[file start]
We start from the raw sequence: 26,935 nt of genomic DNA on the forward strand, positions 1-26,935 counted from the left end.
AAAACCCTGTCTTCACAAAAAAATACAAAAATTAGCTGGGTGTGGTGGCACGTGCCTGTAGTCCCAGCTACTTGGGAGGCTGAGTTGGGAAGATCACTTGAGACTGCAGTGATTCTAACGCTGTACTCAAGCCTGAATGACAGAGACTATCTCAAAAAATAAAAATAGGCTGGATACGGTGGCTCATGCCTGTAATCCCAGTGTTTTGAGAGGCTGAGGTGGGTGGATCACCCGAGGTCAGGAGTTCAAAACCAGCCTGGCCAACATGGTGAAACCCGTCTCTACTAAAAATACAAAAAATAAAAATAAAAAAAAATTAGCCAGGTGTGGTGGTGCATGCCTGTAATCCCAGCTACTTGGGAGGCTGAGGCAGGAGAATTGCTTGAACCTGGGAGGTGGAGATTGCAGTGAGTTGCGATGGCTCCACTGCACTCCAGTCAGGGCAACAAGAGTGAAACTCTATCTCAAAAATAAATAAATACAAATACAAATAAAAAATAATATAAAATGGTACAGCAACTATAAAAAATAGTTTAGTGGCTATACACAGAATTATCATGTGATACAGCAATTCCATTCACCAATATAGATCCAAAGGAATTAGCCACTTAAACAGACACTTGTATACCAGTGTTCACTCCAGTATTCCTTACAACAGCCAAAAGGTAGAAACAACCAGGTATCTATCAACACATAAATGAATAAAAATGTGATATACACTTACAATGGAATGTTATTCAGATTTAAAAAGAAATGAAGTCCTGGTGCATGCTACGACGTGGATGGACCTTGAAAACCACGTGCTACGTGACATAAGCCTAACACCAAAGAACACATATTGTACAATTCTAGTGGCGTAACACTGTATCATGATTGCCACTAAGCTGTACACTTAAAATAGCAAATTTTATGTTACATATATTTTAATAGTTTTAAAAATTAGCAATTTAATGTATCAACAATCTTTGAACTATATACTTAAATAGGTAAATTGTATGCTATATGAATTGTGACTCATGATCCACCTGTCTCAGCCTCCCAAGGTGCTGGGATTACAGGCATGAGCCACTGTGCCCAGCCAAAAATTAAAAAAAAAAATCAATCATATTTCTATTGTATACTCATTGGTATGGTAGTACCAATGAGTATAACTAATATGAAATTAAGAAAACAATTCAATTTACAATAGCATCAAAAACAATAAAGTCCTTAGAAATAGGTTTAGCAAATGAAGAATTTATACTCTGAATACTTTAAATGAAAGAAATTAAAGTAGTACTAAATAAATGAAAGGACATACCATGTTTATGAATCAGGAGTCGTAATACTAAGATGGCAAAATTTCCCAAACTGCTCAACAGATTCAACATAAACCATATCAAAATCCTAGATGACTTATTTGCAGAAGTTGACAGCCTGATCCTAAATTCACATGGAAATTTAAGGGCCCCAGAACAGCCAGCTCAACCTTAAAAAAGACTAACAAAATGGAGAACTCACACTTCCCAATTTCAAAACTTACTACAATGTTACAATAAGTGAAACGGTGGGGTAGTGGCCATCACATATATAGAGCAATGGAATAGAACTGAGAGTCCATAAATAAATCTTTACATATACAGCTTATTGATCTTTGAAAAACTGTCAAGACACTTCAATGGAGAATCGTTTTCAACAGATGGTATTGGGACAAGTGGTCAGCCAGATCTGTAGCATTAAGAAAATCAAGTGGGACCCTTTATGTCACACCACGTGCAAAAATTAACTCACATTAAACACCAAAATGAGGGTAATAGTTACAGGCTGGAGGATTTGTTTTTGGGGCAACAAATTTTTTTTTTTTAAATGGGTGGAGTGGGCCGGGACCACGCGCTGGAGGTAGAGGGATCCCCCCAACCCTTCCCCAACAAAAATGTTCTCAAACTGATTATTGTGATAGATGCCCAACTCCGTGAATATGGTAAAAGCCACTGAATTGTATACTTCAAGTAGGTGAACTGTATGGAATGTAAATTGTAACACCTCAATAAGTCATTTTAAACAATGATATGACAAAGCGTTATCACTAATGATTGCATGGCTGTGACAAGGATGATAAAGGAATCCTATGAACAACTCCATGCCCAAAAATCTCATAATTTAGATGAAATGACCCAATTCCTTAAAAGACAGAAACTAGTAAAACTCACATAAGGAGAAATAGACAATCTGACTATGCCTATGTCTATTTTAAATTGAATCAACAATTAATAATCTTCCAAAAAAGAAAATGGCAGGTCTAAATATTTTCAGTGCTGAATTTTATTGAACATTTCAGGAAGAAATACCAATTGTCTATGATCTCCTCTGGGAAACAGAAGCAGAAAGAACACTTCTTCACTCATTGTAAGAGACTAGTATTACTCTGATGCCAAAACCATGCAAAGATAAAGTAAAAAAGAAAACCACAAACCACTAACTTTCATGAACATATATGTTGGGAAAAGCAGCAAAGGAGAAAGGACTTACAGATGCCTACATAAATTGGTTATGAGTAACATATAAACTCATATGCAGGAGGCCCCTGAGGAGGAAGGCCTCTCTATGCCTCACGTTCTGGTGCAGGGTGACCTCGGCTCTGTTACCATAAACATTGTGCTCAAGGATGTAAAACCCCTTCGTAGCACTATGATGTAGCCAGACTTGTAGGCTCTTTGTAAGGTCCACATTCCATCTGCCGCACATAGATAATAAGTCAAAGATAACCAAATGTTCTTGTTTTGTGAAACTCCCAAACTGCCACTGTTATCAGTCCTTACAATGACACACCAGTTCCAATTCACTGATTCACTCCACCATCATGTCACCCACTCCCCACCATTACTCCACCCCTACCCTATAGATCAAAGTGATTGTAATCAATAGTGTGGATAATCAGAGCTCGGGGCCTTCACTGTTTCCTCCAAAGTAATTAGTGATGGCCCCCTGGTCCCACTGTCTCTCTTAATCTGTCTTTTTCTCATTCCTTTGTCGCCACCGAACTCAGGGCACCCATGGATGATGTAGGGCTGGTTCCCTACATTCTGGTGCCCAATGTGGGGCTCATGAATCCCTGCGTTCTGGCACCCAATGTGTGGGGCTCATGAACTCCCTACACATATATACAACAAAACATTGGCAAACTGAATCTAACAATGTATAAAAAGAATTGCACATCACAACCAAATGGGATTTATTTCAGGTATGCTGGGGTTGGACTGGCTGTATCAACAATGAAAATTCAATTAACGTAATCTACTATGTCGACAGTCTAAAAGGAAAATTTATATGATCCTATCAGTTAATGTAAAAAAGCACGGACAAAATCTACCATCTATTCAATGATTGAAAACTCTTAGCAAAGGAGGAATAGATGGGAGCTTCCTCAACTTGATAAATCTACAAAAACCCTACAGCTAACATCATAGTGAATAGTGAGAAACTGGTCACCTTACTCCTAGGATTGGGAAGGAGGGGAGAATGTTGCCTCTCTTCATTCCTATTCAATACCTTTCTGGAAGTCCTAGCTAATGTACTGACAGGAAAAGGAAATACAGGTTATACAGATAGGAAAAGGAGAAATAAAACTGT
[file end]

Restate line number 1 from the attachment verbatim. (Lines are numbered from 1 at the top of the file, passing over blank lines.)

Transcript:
We start from the raw sequence: 26,935 nt of genomic DNA on the forward strand, positions 1-26,935 counted from the left end.